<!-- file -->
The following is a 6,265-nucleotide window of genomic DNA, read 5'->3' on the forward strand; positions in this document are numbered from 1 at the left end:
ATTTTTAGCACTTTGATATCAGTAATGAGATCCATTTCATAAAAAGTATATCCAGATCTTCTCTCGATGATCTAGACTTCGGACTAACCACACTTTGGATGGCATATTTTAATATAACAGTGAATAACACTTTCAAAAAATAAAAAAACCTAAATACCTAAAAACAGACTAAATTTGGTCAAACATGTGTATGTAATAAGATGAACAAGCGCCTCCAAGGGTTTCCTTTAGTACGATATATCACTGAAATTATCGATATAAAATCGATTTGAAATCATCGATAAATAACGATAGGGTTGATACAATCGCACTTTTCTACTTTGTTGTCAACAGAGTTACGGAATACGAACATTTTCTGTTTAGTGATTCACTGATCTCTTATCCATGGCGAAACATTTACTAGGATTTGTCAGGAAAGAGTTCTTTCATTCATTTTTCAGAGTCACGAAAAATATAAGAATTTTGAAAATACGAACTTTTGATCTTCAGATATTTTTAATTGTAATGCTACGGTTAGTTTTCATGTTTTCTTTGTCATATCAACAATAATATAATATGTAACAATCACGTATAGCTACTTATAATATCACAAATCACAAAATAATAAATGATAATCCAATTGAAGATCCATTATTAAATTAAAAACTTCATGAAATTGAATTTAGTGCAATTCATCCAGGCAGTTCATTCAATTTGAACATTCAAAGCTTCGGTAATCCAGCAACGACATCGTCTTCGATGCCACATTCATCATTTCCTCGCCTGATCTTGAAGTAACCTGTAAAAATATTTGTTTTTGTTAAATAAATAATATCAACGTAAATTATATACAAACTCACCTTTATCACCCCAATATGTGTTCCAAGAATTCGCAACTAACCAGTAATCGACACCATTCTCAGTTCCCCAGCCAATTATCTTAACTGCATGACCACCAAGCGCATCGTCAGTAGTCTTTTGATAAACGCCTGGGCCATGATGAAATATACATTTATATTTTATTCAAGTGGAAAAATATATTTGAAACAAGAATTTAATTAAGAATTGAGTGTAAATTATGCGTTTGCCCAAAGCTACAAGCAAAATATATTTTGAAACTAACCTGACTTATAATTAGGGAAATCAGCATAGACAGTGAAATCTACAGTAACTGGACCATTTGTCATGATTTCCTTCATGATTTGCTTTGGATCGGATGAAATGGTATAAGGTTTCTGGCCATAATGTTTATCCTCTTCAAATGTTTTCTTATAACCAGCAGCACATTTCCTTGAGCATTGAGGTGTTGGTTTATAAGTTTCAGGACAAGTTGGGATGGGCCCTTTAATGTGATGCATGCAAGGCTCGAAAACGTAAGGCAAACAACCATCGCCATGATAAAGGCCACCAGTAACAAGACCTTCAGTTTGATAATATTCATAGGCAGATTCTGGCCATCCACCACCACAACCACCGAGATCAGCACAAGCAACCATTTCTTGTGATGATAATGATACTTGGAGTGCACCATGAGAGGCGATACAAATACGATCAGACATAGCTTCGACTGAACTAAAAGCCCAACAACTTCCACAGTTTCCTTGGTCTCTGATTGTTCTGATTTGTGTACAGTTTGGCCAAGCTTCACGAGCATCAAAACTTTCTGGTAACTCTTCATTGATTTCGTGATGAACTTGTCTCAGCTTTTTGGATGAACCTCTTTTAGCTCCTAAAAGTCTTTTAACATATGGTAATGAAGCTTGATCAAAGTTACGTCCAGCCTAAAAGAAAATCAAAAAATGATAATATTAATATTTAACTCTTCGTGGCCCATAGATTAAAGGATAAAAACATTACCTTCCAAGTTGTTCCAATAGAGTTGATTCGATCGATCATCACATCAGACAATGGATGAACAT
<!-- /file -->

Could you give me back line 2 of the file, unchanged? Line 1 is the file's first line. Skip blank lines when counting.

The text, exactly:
ATTTTTAGCACTTTGATATCAGTAATGAGATCCATTTCATAAAAAGTATATCCAGATCTTCTCTCGATGATCTAGACTTCGGACTAACCACACTTTGGATGGCATATTTTAATATAACAGTGAATAACACTTTCAAAAAATAAAAAAACCTAAATACCTAAAAACAGACTAAATTTGGTCAAACATGTGTATGTAATAAGATGAACAAGCGCCTCCAAGGGTTTCCTTTAGTACGATATATCACTGAAATTATCGATATAAAATCGATTTGAAATCATCGATAAATAACGATAGGGTTGATACAATCGCACTTTTCTACTTTGTTGTCAACAGAGTTACGGAATACGAACATTTTCTGTTTAGTGATTCACTGATCTCTTATCCATGGCGAAACATTTACTAGGATTTGTCAGGAAAGAGTTCTTTCATTCATTTTTCAGAGTCACGAAAAATATAAGAATTTTGAAAATACGAACTTTTGATCTTCAGATATTTTTAATTGTAATGCTACGGTTAGTTTTCATGTTTTCTTTGTCATATCAACAATAATATAATATGTAACAATCACGTATAGCTACTTATAATATCACAAATCACAAAATAATAAATGATAATCCAATTGAAGATCCATTATTAAATTAAAAACTTCATGAAATTGAATTTAGTGCAATTCATCCAGGCAGTTCATTCAATTTGAACATTCAAAGCTTCGGTAATCCAGCAACGACATCGTCTTCGATGCCACATTCATCATTTCCTCGCCTGATCTTGAAGTAACCTGTAAAAATATTTGTTTTTGTTAAATAAATAATATCAACGTAAATTATATACAAACTCACCTTTATCACCCCAATATGTGTTCCAAGAATTCGCAACTAACCAGTAATCGACACCATTCTCAGTTCCCCAGCCAATTATCTTAACTGCATGACCACCAAGCGCATCGTCAGTAGTCTTTTGATAAACGCCTGGGCCATGATGAAATATACATTTATATTTTATTCAAGTGGAAAAATATATTTGAAACAAGAATTTAATTAAGAATTGAGTGTAAATTATGCGTTTGCCCAAAGCTACAAGCAAAATATATTTTGAAACTAACCTGACTTATAATTAGGGAAATCAGCATAGACAGTGAAATCTACAGTAACTGGACCATTTGTCATGATTTCCTTCATGATTTGCTTTGGATCGGATGAAATGGTATAAGGTTTCTGGCCATAATGTTTATCCTCTTCAAATGTTTTCTTATAACCAGCAGCACATTTCCTTGAGCATTGAGGTGTTGGTTTATAAGTTTCAGGACAAGTTGGGATGGGCCCTTTAATGTGATGCATGCAAGGCTCGAAAACGTAAGGCAAACAACCATCGCCATGATAAAGGCCACCAGTAACAAGACCTTCAGTTTGATAATATTCATAGGCAGATTCTGGCCATCCACCACCACAACCACCGAGATCAGCACAAGCAACCATTTCTTGTGATGATAATGATACTTGGAGTGCACCATGAGAGGCGATACAAATACGATCAGACATAGCTTCGACTGAACTAAAAGCCCAACAACTTCCACAGTTTCCTTGGTCTCTGATTGTTCTGATTTGTGTACAGTTTGGCCAAGCTTCACGAGCATCAAAACTTTCTGGTAACTCTTCATTGATTTCGTGATGAACTTGTCTCAGCTTTTTGGATGAACCTCTTTTAGCTCCTAAAAGTCTTTTAACATATGGTAATGAAGCTTGATCAAAGTTACGTCCAGCCTAAAAGAAAATCAAAAAATGATAATATTAATATTTAACTCTTCGTGGCCCATAGATTAAAGGATAAAAACATTACCTTCCAAGTTGTTCCAATAGAGTTGATTCGATCGATCATCACATCAGACAATGGATGAACAT